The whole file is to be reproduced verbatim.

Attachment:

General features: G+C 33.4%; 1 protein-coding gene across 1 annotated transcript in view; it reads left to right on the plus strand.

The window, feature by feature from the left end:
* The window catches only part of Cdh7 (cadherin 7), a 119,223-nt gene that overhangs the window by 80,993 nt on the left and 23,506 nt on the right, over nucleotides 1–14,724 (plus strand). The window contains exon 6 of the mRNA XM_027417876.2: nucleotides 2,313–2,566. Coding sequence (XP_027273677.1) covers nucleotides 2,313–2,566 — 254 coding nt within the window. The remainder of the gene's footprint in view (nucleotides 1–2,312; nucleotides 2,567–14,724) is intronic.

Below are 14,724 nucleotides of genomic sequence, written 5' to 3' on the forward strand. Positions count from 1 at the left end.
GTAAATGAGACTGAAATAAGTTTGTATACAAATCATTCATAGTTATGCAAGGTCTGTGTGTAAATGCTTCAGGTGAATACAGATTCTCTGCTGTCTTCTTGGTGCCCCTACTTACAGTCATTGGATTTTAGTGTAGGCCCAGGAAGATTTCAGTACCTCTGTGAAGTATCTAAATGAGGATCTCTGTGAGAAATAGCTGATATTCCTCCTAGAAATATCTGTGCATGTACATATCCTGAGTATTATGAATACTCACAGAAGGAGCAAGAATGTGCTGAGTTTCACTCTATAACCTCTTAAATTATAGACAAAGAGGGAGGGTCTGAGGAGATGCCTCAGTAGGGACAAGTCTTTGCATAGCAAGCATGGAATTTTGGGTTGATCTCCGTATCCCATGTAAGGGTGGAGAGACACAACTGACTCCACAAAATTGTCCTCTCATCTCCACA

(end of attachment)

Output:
General features: G+C 33.4%; 1 protein-coding gene across 1 annotated transcript in view; it reads left to right on the plus strand.

The window, feature by feature from the left end:
* The window catches only part of Cdh7 (cadherin 7), a 119,223-nt gene that overhangs the window by 80,993 nt on the left and 23,506 nt on the right, over nucleotides 1–14,724 (plus strand). The window contains exon 6 of the mRNA XM_027417876.2: nucleotides 2,313–2,566. Coding sequence (XP_027273677.1) covers nucleotides 2,313–2,566 — 254 coding nt within the window. The remainder of the gene's footprint in view (nucleotides 1–2,312; nucleotides 2,567–14,724) is intronic.

Below are 14,724 nucleotides of genomic sequence, written 5' to 3' on the forward strand. Positions count from 1 at the left end.
GTAAATGAGACTGAAATAAGTTTGTATACAAATCATTCATAGTTATGCAAGGTCTGTGTGTAAATGCTTCAGGTGAATACAGATTCTCTGCTGTCTTCTTGGTGCCCCTACTTACAGTCATTGGATTTTAGTGTAGGCCCAGGAAGATTTCAGTACCTCTGTGAAGTATCTAAATGAGGATCTCTGTGAGAAATAGCTGATATTCCTCCTAGAAATATCTGTGCATGTACATATCCTGAGTATTATGAATACTCACAGAAGGAGCAAGAATGTGCTGAGTTTCACTCTATAACCTCTTAAATTATAGACAAAGAGGGAGGGTCTGAGGAGATGCCTCAGTAGGGACAAGTCTTTGCATAGCAAGCATGGAATTTTGGGTTGATCTCCGTATCCCATGTAAGGGTGGAGAGACACAACTGACTCCACAAAATTGTCCTCTCATCTCCACA